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Review

Review: Persona 5

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Originally slated for release in 2014, Persona 5 has been a long time coming. While delays are nothing new to gamers, it can sometimes feel like the finished product didn’t benefit from the extra development time. In the case of Persona 5 however, Atlus have clearly used their time wisely and brought us one of the best JRPGs of this generation.

As with the previous two Persona games, Persona 5 starts with the protagonist travelling to their new residence for the year. Unlike Persona 4’s more welcoming tone however, the circumstances surrounding the main character’s move to Tokyo in P5 are much more unpleasant. Having been falsely accused of assault by a powerful politician, he is forced to stay with a relative who is less than happy with having to house a convicted criminal. This oppressive tone continues on into his school life, being branded an outcast by his peers with little sympathy from his school’s staff.

It’s safe to say that Persona 5 isn’t one to hold it’s punches, with the lengthy story covering many serious subjects from abuse to blackmail. That’s not to say earlier entries in the Persona series were particularity cheerful, but P5 feels more relatable in many ways in regard to the problems your party faces in their daily lives. Even when they eventually form a group called the Phantom Thieves to attempt to correct society’s wrongdoings, their motivations for doing so are well written and tie in well with the theme of the game.

While the writing is generally fantastic, there are a few moments (mostly near the start of the game) where the localisation stumbles a little. From grammatical error to voiced lines that don’t sound quite right. Again, most of these problems are non-existent further on in Persona 5, but it could give more attentive players a somewhat negative first impression. Thankfully, the voiceover choices for the cast are spot on, with only one or two minor characters having less than stellar voice acting.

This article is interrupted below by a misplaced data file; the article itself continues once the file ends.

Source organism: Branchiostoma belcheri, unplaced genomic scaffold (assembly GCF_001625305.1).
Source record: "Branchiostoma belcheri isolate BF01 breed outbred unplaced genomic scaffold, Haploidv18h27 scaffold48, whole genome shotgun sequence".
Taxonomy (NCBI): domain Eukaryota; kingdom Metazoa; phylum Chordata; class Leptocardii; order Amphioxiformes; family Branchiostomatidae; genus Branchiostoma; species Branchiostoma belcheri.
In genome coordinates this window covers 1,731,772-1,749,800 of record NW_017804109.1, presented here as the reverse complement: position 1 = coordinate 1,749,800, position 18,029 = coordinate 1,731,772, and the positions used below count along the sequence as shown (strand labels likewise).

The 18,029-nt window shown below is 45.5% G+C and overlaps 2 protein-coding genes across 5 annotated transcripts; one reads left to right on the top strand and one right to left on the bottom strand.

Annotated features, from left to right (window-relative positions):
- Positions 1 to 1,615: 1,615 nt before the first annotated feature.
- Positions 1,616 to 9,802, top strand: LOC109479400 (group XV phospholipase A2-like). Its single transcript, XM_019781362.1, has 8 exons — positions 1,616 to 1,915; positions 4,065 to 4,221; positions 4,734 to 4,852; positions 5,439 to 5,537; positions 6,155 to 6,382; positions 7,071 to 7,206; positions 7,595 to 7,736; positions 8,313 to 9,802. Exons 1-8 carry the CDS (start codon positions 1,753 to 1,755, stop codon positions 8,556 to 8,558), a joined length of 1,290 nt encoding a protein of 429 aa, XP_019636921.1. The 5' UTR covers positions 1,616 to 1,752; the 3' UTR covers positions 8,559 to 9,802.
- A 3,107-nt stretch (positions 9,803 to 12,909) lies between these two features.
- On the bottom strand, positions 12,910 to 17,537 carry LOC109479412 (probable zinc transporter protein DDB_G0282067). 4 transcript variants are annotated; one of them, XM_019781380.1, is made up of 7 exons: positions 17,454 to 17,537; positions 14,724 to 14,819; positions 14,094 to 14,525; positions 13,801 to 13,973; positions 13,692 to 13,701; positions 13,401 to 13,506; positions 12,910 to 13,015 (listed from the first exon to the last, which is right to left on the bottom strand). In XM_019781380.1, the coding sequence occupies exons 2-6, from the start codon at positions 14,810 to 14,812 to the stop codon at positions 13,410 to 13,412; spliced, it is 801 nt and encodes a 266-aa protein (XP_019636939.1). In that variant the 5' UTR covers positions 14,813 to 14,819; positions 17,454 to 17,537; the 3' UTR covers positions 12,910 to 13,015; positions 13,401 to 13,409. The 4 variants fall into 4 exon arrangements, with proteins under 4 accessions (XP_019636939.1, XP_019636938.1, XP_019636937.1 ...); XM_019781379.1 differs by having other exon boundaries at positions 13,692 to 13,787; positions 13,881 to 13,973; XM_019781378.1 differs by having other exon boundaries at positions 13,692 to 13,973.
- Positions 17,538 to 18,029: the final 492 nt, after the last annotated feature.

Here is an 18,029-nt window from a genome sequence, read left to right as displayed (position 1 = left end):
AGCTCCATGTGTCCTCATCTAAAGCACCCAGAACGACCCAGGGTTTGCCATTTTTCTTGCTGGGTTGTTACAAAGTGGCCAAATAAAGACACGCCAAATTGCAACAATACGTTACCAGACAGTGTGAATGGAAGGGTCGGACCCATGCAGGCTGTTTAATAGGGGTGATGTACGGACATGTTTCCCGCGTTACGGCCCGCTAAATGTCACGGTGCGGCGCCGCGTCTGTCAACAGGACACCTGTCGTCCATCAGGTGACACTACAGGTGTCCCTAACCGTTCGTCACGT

Introduced early on in the story is the Metaverse, an alternate dimension similar to the TV world in Persona 4. Here you will be spending your time traversing different ‘Palaces’, areas created from the distorted desires of their hosts. P5 does away with the random dungeon layouts of Persona 3 and 4, opting instead to have more focussed areas with their own gimmicks and shortcuts. This does a lot to help with the repetition that could be felt when going though some of the longer, more repetitive dungeons in previous titles.

Being as you’re controlling a group of phantom thieves, the way you explore each palace has been built around this premise. Joker, the main character’s codename in the Metaverse, is much more agile than your typical RPG protagonist. He can climb around and jump large gaps, and dodge between cover to avoid the gaze of enemies. While the cover system can be finicky at times, darting from hiding spots to then catch an enemy from surprise feels exciting.

Combat in Persona 5 should be very familiar to fans of the series. Exploiting enemy weaknesses to get extra turns is as import as it ever was here, with a few new elements being thrown in for good measure. Borrowing from the main Shin Megami Tensei games, each character can now use a melee weapon and a gun. Guns have limited ammo per palace infiltration, but have much more varied properties compared to melee. While guns do seem a little underpowered until later in the game, they still add another layer of strategy to encounters.